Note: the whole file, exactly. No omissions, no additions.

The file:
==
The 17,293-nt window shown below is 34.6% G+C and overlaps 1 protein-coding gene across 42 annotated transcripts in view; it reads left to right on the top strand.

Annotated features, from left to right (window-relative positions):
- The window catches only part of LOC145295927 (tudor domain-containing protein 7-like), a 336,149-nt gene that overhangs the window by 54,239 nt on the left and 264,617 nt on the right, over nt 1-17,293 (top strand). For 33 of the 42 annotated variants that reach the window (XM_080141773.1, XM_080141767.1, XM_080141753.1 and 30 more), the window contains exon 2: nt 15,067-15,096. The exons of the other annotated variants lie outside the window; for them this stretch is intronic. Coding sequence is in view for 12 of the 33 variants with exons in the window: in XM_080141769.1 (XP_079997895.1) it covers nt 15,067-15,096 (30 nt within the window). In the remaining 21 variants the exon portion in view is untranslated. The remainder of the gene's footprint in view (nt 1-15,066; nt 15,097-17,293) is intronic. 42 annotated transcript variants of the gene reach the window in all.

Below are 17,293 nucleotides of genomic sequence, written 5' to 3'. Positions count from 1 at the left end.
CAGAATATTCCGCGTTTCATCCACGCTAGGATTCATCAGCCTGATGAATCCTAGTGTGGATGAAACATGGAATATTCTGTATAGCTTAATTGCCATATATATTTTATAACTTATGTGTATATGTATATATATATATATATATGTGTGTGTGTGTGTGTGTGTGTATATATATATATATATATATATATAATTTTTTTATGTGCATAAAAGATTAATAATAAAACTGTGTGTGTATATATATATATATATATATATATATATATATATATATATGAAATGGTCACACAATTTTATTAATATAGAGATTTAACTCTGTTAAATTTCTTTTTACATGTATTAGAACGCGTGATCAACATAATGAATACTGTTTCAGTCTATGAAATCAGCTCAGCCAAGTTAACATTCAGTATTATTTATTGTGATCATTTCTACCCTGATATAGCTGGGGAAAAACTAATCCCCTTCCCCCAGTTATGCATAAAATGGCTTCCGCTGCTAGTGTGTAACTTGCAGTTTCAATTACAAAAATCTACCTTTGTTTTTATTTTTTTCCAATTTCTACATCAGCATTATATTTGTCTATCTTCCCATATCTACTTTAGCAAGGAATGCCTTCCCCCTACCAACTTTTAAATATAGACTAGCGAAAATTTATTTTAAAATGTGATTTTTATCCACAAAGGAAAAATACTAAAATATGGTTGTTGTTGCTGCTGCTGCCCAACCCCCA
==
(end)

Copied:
The 17,293-nt window shown below is 34.6% G+C and overlaps 1 protein-coding gene across 42 annotated transcripts in view; it reads left to right on the top strand.

Annotated features, from left to right (window-relative positions):
- The window catches only part of LOC145295927 (tudor domain-containing protein 7-like), a 336,149-nt gene that overhangs the window by 54,239 nt on the left and 264,617 nt on the right, over nt 1-17,293 (top strand). For 33 of the 42 annotated variants that reach the window (XM_080141773.1, XM_080141767.1, XM_080141753.1 and 30 more), the window contains exon 2: nt 15,067-15,096. The exons of the other annotated variants lie outside the window; for them this stretch is intronic. Coding sequence is in view for 12 of the 33 variants with exons in the window: in XM_080141769.1 (XP_079997895.1) it covers nt 15,067-15,096 (30 nt within the window). In the remaining 21 variants the exon portion in view is untranslated. The remainder of the gene's footprint in view (nt 1-15,066; nt 15,097-17,293) is intronic. 42 annotated transcript variants of the gene reach the window in all.

Below are 17,293 nucleotides of genomic sequence, written 5' to 3'. Positions count from 1 at the left end.
CAGAATATTCCGCGTTTCATCCACGCTAGGATTCATCAGCCTGATGAATCCTAGTGTGGATGAAACATGGAATATTCTGTATAGCTTAATTGCCATATATATTTTATAACTTATGTGTATATGTATATATATATATATATATGTGTGTGTGTGTGTGTGTGTGTATATATATATATATATATATATATAATTTTTTTATGTGCATAAAAGATTAATAATAAAACTGTGTGTGTATATATATATATATATATATATATATATATATATATATATGAAATGGTCACACAATTTTATTAATATAGAGATTTAACTCTGTTAAATTTCTTTTTACATGTATTAGAACGCGTGATCAACATAATGAATACTGTTTCAGTCTATGAAATCAGCTCAGCCAAGTTAACATTCAGTATTATTTATTGTGATCATTTCTACCCTGATATAGCTGGGGAAAAACTAATCCCCTTCCCCCAGTTATGCATAAAATGGCTTCCGCTGCTAGTGTGTAACTTGCAGTTTCAATTACAAAAATCTACCTTTGTTTTTATTTTTTTCCAATTTCTACATCAGCATTATATTTGTCTATCTTCCCATATCTACTTTAGCAAGGAATGCCTTCCCCCTACCAACTTTTAAATATAGACTAGCGAAAATTTATTTTAAAATGTGATTTTTATCCACAAAGGAAAAATACTAAAATATGGTTGTTGTTGCTGCTGCTGCCCAACCCCCA